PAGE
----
State numbers show an increase in employment. Seasonally adjusted, this past month saw an increase from 5.073M to 5.079M (6,000), and an increase from 5.054M (19,000) in June. Not seasonally adjusted, this past month saw an increase from 5.225M to 5.253M (25,000), with an increase from June’s 4.829M (424,000).

    Local numbers show an increase or decrease depending on if you use seasonally adjusted numbers. Seasonally adjusted, this past month saw a decrease from 14.086M to 14.084M (-2,000), with an increase from 14.061M in June (23,000). Not seasonally adjusted, it went from 14.294M to 14.397M this month (103,000), with an increase from June. If we look at the increase from June’s 14.237M (160,000).

    Add increases from state and local governments to the decrease of the federal government since, and we roughly get at your figure of 544,000 jobs added in government since June so long as we use non-seasonally adjusted data. However, using seasonally adjusted data, government jobs have increased by 28,000 since June.

    Of course, cherry-picking a random month from the year is not helpful; trends are the most worthwhile. I downloaded the appropriate graphs from the BLS and have posted them to an image site as an album: Immediately, you’ll see the importance of using seasonally adjusted data. It’s really easy to manipulate non-seasonally adjusted data to seem like there’s a huge increase within a period of a couple of months. Another trend is that the total number of government employees has been rising at least since the year 2000, and started decreasing around 2008-2009. Further, the increase in federal employment started in 2008, before Obama was elected.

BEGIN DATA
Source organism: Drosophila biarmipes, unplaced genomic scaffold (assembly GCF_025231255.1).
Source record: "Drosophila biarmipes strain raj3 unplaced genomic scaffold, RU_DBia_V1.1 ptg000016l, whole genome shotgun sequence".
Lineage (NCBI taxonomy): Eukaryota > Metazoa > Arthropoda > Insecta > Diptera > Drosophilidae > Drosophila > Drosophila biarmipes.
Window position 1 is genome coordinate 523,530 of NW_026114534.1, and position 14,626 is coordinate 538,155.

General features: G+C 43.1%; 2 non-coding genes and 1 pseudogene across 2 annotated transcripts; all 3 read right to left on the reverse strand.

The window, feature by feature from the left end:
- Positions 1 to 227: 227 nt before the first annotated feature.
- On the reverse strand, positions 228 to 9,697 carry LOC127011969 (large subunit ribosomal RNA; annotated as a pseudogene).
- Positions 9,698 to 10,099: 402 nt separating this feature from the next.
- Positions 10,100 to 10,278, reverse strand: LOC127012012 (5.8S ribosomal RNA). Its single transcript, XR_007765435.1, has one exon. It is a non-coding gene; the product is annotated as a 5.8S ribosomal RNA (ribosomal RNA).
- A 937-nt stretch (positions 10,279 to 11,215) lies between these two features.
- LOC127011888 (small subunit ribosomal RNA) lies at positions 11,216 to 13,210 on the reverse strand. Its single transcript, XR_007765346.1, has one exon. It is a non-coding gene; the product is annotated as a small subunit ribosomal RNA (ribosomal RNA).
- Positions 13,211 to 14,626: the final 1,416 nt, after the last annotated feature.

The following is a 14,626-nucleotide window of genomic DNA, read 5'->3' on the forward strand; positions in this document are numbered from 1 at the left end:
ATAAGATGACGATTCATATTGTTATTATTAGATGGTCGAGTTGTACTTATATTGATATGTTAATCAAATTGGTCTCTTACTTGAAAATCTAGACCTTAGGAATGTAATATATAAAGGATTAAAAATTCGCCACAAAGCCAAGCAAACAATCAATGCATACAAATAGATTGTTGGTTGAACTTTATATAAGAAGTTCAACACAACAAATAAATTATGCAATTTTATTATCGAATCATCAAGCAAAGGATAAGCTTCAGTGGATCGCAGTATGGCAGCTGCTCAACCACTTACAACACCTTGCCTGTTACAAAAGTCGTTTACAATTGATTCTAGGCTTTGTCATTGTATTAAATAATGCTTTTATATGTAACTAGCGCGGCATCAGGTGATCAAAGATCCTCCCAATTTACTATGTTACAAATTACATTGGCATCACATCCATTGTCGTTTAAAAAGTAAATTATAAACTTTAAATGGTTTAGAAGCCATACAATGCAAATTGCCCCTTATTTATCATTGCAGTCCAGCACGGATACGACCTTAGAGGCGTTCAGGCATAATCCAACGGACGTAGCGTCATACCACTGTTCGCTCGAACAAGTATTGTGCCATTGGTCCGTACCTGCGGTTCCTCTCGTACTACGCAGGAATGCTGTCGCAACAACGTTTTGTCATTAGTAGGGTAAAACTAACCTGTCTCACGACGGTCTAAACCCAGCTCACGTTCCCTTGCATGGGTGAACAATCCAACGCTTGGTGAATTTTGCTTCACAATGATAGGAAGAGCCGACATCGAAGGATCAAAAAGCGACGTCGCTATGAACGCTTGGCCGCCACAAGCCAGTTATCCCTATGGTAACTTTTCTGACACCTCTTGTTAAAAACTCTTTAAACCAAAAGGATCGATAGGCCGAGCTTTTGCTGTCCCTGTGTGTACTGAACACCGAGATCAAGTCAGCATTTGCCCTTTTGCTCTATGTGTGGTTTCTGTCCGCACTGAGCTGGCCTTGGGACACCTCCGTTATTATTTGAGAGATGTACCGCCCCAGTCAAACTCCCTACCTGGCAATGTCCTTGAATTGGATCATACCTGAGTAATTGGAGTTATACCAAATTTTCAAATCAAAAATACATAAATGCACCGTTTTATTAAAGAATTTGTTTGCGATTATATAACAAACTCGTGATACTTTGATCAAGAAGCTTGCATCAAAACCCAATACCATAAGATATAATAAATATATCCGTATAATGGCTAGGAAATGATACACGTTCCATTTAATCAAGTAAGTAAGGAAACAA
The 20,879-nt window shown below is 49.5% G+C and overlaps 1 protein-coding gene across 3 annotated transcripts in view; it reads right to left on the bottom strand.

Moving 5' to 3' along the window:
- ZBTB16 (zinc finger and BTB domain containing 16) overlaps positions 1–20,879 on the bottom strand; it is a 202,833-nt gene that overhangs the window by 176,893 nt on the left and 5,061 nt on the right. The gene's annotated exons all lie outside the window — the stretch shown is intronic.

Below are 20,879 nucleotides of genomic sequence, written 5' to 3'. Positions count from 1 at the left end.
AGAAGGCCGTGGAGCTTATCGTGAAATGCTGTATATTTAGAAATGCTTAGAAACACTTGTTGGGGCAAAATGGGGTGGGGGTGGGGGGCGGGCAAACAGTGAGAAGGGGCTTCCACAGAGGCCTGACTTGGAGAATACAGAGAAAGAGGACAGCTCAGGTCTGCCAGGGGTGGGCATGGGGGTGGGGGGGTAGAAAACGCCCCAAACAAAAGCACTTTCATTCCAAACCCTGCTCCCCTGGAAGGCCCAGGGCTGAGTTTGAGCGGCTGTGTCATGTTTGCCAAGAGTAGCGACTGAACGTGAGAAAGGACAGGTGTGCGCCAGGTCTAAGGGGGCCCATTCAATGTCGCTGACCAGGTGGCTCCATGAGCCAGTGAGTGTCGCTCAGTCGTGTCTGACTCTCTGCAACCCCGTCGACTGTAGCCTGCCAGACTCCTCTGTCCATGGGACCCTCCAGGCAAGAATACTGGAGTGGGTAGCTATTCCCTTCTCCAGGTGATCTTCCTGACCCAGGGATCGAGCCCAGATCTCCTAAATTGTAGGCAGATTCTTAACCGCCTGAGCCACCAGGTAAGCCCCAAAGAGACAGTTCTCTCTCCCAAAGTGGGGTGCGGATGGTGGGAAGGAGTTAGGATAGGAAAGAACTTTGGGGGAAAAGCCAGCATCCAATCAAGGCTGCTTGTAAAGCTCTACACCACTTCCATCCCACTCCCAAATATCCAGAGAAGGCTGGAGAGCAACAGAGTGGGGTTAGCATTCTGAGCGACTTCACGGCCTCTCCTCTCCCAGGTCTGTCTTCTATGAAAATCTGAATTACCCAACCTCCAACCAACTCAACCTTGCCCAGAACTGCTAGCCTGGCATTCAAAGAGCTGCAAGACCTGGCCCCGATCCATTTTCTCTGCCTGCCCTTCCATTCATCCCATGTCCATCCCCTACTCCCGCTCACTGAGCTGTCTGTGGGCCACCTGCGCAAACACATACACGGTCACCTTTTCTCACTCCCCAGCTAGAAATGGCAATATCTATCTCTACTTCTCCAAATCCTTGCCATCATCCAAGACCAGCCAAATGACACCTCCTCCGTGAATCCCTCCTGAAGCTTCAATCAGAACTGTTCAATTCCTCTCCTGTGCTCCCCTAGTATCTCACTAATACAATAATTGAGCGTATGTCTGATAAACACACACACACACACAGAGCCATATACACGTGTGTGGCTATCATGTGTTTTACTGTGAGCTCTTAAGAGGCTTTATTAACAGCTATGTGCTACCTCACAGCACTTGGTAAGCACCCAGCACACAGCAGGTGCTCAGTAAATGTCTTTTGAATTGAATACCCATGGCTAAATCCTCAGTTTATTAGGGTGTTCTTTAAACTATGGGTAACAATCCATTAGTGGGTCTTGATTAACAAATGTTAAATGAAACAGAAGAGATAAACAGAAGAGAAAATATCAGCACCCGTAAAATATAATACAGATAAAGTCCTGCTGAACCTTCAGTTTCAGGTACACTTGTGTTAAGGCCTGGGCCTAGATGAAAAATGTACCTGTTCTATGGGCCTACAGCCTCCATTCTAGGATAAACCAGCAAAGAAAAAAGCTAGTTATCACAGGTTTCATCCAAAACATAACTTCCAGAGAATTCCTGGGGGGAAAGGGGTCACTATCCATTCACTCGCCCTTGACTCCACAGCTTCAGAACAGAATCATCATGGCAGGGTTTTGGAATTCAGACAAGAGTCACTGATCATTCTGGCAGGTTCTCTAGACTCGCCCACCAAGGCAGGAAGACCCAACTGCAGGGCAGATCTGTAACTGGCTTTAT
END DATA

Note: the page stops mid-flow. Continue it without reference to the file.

I agree that government is too big, but the size of state and local governments (thankfully) is outside of the federal government's (and definitely Obama's) purview. Plus, I think this is signalling a shift from federal government to state/local government, which we should generally applaud.

    Now typically when I post to this blog, I usually get people saying that I'm brainwashed, can't see the truth, etc. etc., but I'm a voting Republican who just likes to see the finer points in politics and wants to see both sides get along. Succinctly said, I avoid sensationalist rhetoric.

    If you really want to tell me I'm wrong, please go to the BLS tables yourself and prove it. Go here: and head to the bottom of the page, checking the boxes for the three different kinds of government and total government. At the next page, adjust the years to whatever you want (default range is 2002-2012), and add graphs if you want.

    1. I won't try to defend the numbers, but this came almost verbatim from Rush Limbaugh, who isn't exactly the paragon of unbiased journalistic integrity.

    2. Ah, given that information, I see the discrepancy. Rush used CPS data (household surveys - see table A8) instead of CES data (establishment surveys - see table B1). Employment changes are better measured with CES data because it's designed to track population changes; CPS data is used more for tracking rates and demographics, and it is more subject to sampling errors because it has a much smaller sample size. Plus, CPS data doesn't differentiate between local/state/federal government employment, but CES data does.

      Read more:

      Thanks for the tip, and God bless!